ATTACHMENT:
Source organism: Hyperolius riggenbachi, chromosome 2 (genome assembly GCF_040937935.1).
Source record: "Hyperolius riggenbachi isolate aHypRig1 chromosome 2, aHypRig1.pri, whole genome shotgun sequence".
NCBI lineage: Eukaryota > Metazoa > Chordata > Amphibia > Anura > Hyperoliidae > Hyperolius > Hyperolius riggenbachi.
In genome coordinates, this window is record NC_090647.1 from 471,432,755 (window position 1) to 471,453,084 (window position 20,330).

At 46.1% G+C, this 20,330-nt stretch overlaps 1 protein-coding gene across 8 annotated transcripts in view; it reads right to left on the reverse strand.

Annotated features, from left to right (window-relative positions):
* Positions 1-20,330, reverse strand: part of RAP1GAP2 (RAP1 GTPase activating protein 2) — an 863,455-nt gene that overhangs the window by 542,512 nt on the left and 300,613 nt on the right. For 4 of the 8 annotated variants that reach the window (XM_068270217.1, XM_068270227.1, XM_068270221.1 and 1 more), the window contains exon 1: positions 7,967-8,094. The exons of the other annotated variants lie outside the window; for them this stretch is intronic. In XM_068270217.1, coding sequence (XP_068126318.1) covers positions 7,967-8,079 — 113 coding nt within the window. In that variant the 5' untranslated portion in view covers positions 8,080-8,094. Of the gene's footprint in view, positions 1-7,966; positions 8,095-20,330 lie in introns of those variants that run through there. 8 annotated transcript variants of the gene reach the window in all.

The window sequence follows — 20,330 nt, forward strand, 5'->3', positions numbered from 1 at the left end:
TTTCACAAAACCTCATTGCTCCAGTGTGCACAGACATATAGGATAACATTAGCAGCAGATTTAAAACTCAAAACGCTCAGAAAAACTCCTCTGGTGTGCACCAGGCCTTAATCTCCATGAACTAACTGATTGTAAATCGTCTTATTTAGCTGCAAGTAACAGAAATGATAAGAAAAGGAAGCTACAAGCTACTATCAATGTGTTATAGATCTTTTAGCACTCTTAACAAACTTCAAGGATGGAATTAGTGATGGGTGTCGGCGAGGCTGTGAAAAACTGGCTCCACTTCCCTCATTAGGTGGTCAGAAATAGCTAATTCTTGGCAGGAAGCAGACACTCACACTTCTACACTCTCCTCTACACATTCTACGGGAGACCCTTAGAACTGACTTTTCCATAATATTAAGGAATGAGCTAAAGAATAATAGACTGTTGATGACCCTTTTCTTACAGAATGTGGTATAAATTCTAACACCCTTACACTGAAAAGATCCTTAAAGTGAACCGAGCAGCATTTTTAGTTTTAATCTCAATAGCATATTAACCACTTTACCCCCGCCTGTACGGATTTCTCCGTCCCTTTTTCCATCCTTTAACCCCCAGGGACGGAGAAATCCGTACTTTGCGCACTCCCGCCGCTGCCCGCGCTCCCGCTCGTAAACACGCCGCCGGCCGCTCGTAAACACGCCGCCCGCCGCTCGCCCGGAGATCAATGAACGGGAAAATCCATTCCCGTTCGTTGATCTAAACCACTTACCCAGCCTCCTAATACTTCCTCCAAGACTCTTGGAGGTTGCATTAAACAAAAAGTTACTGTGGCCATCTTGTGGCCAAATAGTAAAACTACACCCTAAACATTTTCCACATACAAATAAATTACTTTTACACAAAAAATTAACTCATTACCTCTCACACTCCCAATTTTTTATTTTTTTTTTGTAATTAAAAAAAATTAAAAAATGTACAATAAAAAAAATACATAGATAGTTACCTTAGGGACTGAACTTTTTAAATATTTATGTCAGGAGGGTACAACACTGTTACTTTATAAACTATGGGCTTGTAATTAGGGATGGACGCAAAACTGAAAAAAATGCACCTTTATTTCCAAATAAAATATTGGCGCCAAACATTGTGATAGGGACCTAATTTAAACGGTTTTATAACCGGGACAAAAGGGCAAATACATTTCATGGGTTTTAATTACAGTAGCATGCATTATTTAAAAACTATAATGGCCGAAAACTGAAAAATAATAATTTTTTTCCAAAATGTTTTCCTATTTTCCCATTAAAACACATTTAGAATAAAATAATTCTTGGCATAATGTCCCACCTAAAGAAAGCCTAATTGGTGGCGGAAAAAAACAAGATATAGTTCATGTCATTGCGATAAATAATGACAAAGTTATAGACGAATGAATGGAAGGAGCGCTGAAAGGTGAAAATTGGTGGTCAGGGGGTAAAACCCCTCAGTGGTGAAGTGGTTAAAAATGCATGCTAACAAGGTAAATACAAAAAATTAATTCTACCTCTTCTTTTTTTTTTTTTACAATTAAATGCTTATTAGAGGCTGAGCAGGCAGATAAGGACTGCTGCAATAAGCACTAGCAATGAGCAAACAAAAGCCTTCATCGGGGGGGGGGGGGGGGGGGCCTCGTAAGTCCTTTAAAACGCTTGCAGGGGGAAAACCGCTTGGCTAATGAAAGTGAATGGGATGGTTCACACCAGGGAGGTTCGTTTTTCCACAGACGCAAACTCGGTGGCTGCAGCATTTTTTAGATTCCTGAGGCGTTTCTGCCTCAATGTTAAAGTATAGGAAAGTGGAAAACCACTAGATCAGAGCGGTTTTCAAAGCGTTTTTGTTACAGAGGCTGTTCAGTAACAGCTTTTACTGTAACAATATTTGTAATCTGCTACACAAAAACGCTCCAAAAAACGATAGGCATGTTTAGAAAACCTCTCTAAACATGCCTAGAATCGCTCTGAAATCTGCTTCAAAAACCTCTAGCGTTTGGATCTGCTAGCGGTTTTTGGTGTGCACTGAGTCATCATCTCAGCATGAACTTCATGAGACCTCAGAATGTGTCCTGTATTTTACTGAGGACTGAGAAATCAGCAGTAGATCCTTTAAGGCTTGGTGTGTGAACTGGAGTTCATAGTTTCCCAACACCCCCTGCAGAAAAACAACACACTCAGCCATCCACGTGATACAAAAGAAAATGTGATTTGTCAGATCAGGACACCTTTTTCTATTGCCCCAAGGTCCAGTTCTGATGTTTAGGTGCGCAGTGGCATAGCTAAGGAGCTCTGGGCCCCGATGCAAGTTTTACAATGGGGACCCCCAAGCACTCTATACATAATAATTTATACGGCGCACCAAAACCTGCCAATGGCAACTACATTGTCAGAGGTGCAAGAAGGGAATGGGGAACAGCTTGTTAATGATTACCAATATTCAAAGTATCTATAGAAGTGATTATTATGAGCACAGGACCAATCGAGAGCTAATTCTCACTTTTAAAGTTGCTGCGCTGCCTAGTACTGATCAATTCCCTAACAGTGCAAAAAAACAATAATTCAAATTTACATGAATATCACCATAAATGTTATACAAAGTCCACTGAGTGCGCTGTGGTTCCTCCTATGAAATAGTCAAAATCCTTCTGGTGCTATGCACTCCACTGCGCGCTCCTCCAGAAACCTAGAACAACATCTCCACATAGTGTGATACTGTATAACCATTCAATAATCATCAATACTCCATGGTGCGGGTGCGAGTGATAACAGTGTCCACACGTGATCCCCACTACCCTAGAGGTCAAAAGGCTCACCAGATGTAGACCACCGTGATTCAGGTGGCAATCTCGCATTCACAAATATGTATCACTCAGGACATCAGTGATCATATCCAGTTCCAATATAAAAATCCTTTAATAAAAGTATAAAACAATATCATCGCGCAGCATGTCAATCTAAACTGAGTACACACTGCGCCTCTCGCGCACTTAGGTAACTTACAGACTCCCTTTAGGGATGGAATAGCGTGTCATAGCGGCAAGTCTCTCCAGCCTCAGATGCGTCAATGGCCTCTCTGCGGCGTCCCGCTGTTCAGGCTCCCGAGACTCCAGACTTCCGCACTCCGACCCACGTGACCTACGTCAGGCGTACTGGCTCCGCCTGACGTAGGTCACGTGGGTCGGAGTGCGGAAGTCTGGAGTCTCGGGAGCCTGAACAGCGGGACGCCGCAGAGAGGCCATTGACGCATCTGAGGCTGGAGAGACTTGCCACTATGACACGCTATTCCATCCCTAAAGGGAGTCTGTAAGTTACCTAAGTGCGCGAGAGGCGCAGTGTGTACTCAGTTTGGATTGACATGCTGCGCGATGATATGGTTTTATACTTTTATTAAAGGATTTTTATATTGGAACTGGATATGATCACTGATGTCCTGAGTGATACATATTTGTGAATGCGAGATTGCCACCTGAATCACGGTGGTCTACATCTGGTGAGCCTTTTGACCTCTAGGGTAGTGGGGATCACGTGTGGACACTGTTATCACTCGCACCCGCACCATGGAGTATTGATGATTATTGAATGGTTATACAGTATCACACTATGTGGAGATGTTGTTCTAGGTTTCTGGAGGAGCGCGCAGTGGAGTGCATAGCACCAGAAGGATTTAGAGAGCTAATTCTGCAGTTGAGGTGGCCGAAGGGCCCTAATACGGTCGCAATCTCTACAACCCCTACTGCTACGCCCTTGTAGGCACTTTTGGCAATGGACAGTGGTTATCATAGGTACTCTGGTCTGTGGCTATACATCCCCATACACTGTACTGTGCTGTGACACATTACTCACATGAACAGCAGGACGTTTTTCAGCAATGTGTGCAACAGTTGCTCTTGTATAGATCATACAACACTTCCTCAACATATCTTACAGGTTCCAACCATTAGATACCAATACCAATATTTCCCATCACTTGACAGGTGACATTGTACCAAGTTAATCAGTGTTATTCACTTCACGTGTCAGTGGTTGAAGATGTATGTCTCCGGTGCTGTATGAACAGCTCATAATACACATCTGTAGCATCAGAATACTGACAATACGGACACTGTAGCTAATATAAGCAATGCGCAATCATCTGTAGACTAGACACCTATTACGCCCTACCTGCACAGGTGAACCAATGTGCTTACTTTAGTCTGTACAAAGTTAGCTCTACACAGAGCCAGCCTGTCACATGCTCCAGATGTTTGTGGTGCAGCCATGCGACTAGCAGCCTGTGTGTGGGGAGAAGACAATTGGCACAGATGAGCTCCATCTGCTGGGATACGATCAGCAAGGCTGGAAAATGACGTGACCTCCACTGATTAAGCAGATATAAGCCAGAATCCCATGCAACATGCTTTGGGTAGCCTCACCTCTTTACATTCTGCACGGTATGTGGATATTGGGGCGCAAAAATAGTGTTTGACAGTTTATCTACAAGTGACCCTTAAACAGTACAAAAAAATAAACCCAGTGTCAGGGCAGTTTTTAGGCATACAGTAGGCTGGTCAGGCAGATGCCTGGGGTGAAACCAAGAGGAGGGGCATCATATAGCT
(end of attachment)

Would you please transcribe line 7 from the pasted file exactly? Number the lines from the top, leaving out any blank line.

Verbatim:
* Positions 1-20,330, reverse strand: part of RAP1GAP2 (RAP1 GTPase activating protein 2) — an 863,455-nt gene that overhangs the window by 542,512 nt on the left and 300,613 nt on the right. For 4 of the 8 annotated variants that reach the window (XM_068270217.1, XM_068270227.1, XM_068270221.1 and 1 more), the window contains exon 1: positions 7,967-8,094. The exons of the other annotated variants lie outside the window; for them this stretch is intronic. In XM_068270217.1, coding sequence (XP_068126318.1) covers positions 7,967-8,079 — 113 coding nt within the window. In that variant the 5' untranslated portion in view covers positions 8,080-8,094. Of the gene's footprint in view, positions 1-7,966; positions 8,095-20,330 lie in introns of those variants that run through there. 8 annotated transcript variants of the gene reach the window in all.